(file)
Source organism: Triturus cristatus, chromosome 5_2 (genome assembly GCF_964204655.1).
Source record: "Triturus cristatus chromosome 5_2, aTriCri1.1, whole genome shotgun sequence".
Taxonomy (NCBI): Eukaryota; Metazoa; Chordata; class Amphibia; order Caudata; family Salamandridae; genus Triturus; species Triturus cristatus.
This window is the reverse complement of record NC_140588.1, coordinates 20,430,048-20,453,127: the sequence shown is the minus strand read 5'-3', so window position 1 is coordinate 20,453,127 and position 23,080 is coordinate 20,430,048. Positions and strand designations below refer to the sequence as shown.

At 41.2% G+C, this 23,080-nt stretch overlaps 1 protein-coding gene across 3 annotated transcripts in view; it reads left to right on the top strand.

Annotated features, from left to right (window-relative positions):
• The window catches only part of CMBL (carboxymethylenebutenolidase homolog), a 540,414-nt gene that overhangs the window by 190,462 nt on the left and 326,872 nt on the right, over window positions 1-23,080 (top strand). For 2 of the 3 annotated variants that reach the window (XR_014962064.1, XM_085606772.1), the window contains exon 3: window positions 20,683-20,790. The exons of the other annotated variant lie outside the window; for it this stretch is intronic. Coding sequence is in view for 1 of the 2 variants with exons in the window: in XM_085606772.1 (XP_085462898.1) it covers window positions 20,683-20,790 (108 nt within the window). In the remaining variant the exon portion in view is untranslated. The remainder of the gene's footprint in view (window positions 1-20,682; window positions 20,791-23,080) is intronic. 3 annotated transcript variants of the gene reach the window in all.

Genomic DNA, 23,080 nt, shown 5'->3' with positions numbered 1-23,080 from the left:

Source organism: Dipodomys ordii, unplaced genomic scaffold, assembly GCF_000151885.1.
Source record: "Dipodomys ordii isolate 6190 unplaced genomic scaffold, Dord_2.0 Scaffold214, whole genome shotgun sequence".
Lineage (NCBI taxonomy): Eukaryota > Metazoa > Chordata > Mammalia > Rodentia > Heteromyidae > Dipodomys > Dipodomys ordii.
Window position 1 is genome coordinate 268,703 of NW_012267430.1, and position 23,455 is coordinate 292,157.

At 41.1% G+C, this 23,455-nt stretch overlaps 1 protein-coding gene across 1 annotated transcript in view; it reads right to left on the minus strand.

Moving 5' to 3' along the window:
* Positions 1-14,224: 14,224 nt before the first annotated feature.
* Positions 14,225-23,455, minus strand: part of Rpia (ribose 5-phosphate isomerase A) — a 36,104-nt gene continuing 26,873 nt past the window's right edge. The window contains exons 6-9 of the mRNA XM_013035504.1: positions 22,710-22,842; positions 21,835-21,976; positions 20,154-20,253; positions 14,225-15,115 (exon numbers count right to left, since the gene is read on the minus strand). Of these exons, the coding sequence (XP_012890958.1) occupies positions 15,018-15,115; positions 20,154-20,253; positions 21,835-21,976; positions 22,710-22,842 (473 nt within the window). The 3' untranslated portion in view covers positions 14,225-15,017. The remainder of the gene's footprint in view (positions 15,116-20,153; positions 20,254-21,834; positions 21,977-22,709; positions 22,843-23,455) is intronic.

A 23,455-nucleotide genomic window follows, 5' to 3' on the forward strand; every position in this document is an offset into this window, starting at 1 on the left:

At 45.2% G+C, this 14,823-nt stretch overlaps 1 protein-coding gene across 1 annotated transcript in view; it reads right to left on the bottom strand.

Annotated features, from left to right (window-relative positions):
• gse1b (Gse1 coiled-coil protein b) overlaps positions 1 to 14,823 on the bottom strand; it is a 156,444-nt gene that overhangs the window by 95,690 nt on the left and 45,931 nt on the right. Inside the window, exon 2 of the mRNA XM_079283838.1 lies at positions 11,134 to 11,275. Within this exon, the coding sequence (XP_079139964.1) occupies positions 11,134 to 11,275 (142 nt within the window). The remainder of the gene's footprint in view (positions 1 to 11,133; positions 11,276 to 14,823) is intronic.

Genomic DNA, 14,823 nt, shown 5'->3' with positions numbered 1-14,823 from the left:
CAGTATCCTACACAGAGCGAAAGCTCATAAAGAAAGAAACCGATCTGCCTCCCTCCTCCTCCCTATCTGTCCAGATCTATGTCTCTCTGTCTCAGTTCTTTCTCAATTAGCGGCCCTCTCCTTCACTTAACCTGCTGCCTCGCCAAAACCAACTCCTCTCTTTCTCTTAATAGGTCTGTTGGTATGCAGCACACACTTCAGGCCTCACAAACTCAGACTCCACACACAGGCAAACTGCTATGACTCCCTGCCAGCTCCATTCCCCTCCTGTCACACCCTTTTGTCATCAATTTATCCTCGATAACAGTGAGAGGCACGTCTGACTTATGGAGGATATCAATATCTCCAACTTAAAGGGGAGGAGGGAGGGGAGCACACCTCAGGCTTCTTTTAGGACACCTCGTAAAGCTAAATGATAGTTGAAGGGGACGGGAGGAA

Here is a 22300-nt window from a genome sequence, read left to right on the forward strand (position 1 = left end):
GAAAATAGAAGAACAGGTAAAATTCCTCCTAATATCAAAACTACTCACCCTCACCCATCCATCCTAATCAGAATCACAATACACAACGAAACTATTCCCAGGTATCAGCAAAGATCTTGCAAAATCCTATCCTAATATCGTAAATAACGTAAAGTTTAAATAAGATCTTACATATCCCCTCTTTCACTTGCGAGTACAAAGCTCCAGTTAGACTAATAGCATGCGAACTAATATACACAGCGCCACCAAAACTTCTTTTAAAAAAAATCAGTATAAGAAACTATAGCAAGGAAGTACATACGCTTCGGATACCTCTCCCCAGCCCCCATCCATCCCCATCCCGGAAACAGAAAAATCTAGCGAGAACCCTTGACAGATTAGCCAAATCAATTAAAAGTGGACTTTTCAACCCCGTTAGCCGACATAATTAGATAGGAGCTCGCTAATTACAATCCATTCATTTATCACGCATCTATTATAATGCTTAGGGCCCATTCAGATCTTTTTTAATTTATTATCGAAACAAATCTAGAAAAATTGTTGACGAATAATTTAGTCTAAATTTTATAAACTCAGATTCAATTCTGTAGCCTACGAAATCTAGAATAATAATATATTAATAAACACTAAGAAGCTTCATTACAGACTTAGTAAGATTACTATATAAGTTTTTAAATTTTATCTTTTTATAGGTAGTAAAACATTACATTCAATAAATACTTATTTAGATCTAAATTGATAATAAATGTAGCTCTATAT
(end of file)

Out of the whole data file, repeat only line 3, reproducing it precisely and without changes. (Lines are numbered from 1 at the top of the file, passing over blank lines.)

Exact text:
Taxonomy (NCBI): Eukaryota; Metazoa; Chordata; class Amphibia; order Caudata; family Salamandridae; genus Triturus; species Triturus cristatus.